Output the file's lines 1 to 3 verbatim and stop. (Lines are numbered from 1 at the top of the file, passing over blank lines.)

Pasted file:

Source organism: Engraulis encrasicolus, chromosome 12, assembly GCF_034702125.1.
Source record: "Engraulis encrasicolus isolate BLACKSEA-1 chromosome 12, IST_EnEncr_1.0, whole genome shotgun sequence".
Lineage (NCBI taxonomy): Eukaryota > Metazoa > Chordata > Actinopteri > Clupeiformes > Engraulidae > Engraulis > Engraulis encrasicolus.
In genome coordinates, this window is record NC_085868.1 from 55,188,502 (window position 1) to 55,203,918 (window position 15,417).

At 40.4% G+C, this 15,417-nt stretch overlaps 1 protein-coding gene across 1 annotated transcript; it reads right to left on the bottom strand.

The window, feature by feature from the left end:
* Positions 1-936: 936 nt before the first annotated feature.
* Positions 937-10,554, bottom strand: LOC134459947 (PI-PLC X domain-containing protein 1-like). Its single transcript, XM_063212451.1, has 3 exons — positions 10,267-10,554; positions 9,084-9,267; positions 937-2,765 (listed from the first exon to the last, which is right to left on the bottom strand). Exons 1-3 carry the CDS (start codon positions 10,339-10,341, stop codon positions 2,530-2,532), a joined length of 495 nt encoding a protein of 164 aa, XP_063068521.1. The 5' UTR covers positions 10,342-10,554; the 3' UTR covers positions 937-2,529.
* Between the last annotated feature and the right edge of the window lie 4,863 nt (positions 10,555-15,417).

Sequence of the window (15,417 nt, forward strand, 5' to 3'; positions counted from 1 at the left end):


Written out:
Source organism: Engraulis encrasicolus, chromosome 12, assembly GCF_034702125.1.
Source record: "Engraulis encrasicolus isolate BLACKSEA-1 chromosome 12, IST_EnEncr_1.0, whole genome shotgun sequence".
Lineage (NCBI taxonomy): Eukaryota > Metazoa > Chordata > Actinopteri > Clupeiformes > Engraulidae > Engraulis > Engraulis encrasicolus.